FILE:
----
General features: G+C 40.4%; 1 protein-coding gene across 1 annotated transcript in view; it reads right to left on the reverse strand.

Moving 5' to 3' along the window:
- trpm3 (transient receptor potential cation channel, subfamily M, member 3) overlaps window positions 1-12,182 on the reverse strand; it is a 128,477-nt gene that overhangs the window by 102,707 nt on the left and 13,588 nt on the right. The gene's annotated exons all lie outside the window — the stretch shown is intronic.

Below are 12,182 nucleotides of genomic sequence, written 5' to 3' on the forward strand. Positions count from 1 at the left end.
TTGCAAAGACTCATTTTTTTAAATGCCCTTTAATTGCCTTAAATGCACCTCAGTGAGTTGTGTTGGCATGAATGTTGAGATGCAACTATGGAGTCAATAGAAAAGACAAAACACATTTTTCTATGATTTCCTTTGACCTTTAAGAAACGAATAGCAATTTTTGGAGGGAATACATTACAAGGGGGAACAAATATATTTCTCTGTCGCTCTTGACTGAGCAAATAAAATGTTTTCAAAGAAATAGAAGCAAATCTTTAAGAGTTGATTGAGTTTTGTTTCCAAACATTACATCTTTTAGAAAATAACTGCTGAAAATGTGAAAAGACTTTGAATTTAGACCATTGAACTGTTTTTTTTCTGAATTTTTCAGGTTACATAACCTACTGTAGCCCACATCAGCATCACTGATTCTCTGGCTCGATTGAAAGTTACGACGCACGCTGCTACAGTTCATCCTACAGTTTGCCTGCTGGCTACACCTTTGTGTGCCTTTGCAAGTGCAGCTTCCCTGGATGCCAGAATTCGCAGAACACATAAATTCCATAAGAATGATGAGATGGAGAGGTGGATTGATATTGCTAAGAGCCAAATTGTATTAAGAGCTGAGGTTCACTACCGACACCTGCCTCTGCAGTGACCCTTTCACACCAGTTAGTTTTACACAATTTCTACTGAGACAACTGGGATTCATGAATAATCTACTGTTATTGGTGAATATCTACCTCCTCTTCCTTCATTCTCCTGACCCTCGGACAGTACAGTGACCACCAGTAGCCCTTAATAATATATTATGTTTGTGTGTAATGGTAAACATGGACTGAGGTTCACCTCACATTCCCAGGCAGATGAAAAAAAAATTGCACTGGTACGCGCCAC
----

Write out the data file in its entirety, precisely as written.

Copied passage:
General features: G+C 40.4%; 1 protein-coding gene across 1 annotated transcript in view; it reads right to left on the reverse strand.

Moving 5' to 3' along the window:
- trpm3 (transient receptor potential cation channel, subfamily M, member 3) overlaps window positions 1-12,182 on the reverse strand; it is a 128,477-nt gene that overhangs the window by 102,707 nt on the left and 13,588 nt on the right. The gene's annotated exons all lie outside the window — the stretch shown is intronic.

Below are 12,182 nucleotides of genomic sequence, written 5' to 3' on the forward strand. Positions count from 1 at the left end.
TTGCAAAGACTCATTTTTTTAAATGCCCTTTAATTGCCTTAAATGCACCTCAGTGAGTTGTGTTGGCATGAATGTTGAGATGCAACTATGGAGTCAATAGAAAAGACAAAACACATTTTTCTATGATTTCCTTTGACCTTTAAGAAACGAATAGCAATTTTTGGAGGGAATACATTACAAGGGGGAACAAATATATTTCTCTGTCGCTCTTGACTGAGCAAATAAAATGTTTTCAAAGAAATAGAAGCAAATCTTTAAGAGTTGATTGAGTTTTGTTTCCAAACATTACATCTTTTAGAAAATAACTGCTGAAAATGTGAAAAGACTTTGAATTTAGACCATTGAACTGTTTTTTTTCTGAATTTTTCAGGTTACATAACCTACTGTAGCCCACATCAGCATCACTGATTCTCTGGCTCGATTGAAAGTTACGACGCACGCTGCTACAGTTCATCCTACAGTTTGCCTGCTGGCTACACCTTTGTGTGCCTTTGCAAGTGCAGCTTCCCTGGATGCCAGAATTCGCAGAACACATAAATTCCATAAGAATGATGAGATGGAGAGGTGGATTGATATTGCTAAGAGCCAAATTGTATTAAGAGCTGAGGTTCACTACCGACACCTGCCTCTGCAGTGACCCTTTCACACCAGTTAGTTTTACACAATTTCTACTGAGACAACTGGGATTCATGAATAATCTACTGTTATTGGTGAATATCTACCTCCTCTTCCTTCATTCTCCTGACCCTCGGACAGTACAGTGACCACCAGTAGCCCTTAATAATATATTATGTTTGTGTGTAATGGTAAACATGGACTGAGGTTCACCTCACATTCCCAGGCAGATGAAAAAAAAATTGCACTGGTACGCGCCAC